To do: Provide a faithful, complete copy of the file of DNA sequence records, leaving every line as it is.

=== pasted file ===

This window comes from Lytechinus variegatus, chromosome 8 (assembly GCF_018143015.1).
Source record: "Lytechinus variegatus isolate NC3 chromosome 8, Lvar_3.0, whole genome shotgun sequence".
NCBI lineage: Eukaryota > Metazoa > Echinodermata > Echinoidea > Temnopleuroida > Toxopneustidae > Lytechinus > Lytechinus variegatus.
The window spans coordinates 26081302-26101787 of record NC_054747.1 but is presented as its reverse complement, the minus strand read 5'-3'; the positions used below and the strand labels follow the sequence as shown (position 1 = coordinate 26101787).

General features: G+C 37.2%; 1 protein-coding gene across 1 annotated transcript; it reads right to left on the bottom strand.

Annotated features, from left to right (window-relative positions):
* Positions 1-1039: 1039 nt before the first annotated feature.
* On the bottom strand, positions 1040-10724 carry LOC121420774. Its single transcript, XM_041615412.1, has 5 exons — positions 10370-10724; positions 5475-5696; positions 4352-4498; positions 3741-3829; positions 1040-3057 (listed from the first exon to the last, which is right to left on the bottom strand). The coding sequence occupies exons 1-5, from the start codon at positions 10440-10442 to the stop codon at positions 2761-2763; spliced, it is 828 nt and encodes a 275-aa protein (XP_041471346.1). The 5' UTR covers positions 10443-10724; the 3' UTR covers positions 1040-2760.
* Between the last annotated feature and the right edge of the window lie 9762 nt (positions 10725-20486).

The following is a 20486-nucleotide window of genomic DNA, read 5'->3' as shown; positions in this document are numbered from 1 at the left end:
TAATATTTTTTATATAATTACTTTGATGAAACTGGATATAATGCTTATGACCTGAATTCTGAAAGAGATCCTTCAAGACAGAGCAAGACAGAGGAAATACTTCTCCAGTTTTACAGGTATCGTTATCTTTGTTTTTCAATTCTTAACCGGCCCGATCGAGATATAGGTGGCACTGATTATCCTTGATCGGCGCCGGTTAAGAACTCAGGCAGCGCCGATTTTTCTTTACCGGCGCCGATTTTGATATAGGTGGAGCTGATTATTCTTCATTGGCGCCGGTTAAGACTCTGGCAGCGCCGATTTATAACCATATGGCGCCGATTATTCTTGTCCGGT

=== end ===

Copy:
This window comes from Lytechinus variegatus, chromosome 8 (assembly GCF_018143015.1).
Source record: "Lytechinus variegatus isolate NC3 chromosome 8, Lvar_3.0, whole genome shotgun sequence".
NCBI lineage: Eukaryota > Metazoa > Echinodermata > Echinoidea > Temnopleuroida > Toxopneustidae > Lytechinus > Lytechinus variegatus.
The window spans coordinates 26081302-26101787 of record NC_054747.1 but is presented as its reverse complement, the minus strand read 5'-3'; the positions used below and the strand labels follow the sequence as shown (position 1 = coordinate 26101787).

General features: G+C 37.2%; 1 protein-coding gene across 1 annotated transcript; it reads right to left on the bottom strand.

Annotated features, from left to right (window-relative positions):
* Positions 1-1039: 1039 nt before the first annotated feature.
* On the bottom strand, positions 1040-10724 carry LOC121420774. Its single transcript, XM_041615412.1, has 5 exons — positions 10370-10724; positions 5475-5696; positions 4352-4498; positions 3741-3829; positions 1040-3057 (listed from the first exon to the last, which is right to left on the bottom strand). The coding sequence occupies exons 1-5, from the start codon at positions 10440-10442 to the stop codon at positions 2761-2763; spliced, it is 828 nt and encodes a 275-aa protein (XP_041471346.1). The 5' UTR covers positions 10443-10724; the 3' UTR covers positions 1040-2760.
* Between the last annotated feature and the right edge of the window lie 9762 nt (positions 10725-20486).

The following is a 20486-nucleotide window of genomic DNA, read 5'->3' as shown; positions in this document are numbered from 1 at the left end:
TAATATTTTTTATATAATTACTTTGATGAAACTGGATATAATGCTTATGACCTGAATTCTGAAAGAGATCCTTCAAGACAGAGCAAGACAGAGGAAATACTTCTCCAGTTTTACAGGTATCGTTATCTTTGTTTTTCAATTCTTAACCGGCCCGATCGAGATATAGGTGGCACTGATTATCCTTGATCGGCGCCGGTTAAGAACTCAGGCAGCGCCGATTTTTCTTTACCGGCGCCGATTTTGATATAGGTGGAGCTGATTATTCTTCATTGGCGCCGGTTAAGACTCTGGCAGCGCCGATTTATAACCATATGGCGCCGATTATTCTTGTCCGGT